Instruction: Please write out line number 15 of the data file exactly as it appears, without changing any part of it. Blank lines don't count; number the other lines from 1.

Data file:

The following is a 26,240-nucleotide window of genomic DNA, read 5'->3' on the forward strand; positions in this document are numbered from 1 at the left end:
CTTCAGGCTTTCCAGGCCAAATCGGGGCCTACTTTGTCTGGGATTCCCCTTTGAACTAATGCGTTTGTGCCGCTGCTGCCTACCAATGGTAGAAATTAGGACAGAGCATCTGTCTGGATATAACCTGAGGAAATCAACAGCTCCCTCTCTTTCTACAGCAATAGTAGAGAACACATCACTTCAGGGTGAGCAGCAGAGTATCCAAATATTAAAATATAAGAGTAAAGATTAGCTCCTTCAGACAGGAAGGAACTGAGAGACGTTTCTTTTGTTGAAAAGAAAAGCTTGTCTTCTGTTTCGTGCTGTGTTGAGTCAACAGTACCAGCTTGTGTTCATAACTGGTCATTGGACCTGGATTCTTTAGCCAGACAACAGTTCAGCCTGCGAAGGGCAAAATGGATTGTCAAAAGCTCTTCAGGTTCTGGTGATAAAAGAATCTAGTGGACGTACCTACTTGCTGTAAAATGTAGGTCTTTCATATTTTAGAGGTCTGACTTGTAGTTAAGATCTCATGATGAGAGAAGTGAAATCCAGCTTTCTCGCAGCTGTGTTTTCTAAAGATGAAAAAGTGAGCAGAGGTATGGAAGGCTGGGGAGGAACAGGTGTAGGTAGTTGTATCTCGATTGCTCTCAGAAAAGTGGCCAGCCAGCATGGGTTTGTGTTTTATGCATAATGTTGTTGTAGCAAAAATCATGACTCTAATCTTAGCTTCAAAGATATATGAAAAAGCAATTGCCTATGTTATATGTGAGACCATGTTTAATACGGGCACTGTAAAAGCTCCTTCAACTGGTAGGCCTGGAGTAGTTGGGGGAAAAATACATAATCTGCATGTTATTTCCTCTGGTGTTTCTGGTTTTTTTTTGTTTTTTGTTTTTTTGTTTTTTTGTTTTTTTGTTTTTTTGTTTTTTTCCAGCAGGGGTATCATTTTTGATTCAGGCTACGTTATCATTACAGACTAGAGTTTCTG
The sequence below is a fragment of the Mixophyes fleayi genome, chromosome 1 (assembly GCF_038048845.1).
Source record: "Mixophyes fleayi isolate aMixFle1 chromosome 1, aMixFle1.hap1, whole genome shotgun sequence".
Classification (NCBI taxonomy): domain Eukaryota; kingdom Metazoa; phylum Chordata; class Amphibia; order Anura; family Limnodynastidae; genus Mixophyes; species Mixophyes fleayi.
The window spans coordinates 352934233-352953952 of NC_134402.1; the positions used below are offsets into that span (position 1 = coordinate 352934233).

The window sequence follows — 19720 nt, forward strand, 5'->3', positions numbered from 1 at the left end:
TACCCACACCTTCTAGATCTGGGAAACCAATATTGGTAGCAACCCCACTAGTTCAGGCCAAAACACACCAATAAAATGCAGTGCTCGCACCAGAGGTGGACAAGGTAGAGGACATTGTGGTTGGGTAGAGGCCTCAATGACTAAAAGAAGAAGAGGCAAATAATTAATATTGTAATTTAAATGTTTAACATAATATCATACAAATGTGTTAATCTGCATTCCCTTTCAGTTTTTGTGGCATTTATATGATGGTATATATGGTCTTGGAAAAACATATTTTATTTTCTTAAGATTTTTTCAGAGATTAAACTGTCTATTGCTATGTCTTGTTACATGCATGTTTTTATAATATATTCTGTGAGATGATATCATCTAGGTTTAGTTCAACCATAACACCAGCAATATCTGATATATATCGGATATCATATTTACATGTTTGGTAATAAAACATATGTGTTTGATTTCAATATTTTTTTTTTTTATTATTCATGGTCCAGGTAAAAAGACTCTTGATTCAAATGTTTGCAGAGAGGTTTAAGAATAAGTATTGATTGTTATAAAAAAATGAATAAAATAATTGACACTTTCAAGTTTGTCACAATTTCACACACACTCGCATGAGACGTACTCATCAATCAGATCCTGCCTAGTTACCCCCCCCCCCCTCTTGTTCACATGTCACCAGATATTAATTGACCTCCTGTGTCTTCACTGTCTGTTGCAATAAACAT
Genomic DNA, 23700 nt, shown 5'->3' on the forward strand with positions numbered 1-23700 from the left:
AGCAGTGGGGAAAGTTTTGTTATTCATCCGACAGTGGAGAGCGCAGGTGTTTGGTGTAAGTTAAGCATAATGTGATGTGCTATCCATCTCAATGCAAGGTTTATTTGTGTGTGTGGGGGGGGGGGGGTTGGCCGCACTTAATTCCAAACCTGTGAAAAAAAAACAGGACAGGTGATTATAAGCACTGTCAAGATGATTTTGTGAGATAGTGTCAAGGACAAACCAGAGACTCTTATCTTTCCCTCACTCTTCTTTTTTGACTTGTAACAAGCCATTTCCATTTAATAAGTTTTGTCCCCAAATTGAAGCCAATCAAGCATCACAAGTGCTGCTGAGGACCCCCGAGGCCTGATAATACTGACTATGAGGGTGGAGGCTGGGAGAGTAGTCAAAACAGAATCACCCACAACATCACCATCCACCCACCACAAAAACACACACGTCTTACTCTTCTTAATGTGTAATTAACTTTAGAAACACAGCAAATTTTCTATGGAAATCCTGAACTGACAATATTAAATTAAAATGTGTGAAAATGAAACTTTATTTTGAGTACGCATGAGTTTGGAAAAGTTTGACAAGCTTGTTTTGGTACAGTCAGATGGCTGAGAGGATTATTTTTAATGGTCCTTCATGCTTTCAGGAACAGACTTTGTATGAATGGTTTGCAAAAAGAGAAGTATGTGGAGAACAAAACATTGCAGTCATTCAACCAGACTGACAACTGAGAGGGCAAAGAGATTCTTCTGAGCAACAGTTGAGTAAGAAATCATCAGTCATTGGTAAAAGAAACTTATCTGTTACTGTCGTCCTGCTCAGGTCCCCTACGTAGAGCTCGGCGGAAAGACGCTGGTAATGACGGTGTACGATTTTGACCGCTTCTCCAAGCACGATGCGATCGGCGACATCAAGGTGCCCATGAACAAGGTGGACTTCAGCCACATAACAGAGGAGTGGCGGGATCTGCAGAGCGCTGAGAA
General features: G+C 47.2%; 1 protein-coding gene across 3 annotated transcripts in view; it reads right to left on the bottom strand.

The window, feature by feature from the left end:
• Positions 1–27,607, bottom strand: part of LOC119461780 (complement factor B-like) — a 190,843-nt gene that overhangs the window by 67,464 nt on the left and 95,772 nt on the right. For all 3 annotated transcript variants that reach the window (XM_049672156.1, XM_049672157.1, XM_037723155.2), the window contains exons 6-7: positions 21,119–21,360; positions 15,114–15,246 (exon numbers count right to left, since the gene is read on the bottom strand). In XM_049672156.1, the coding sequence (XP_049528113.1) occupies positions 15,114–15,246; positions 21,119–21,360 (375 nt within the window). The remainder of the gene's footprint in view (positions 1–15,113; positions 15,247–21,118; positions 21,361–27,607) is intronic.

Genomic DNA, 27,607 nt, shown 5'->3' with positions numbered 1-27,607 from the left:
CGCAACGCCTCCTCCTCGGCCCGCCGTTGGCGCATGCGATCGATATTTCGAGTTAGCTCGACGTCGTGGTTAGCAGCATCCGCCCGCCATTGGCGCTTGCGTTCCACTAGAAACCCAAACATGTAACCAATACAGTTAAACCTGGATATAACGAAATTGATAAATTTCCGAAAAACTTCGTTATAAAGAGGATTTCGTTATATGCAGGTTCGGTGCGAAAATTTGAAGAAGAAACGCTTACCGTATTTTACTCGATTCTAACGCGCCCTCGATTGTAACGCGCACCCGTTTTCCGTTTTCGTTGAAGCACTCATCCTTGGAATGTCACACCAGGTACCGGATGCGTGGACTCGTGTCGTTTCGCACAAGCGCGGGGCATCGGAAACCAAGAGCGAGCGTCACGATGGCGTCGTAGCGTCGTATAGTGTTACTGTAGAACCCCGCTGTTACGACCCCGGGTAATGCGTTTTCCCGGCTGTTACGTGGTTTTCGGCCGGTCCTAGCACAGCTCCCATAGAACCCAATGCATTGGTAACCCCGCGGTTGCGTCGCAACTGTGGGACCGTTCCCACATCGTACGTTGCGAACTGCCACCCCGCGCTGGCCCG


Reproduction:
CGCAACGCCTCCTCCTCGGCCCGCCGTTGGCGCATGCGATCGATATTTCGAGTTAGCTCGACGTCGTGGTTAGCAGCATCCGCCCGCCATTGGCGCTTGCGTTCCACTAGAAACCCAAACATGTAACCAATACAGTTAAACCTGGATATAACGAAATTGATAAATTTCCGAAAAACTTCGTTATAAAGAGGATTTCGTTATATGCAGGTTCGGTGCGAAAATTTGAAGAAGAAACGCTTACCGTATTTTACTCGATTCTAACGCGCCCTCGATTGTAACGCGCACCCGTTTTCCGTTTTCGTTGAAGCACTCATCCTTGGAATGTCACACCAGGTACCGGATGCGTGGACTCGTGTCGTTTCGCACAAGCGCGGGGCATCGGAAACCAAGAGCGAGCGTCACGATGGCGTCGTAGCGTCGTATAGTGTTACTGTAGAACCCCGCTGTTACGACCCCGGGTAATGCGTTTTCCCGGCTGTTACGTGGTTTTCGGCCGGTCCTAGCACAGCTCCCATAGAACCCAATGCATTGGTAACCCCGCGGTTGCGTCGCAACTGTGGGACCGTTCCCACATCGTACGTTGCGAACTGCCACCCCGCGCTGGCCCG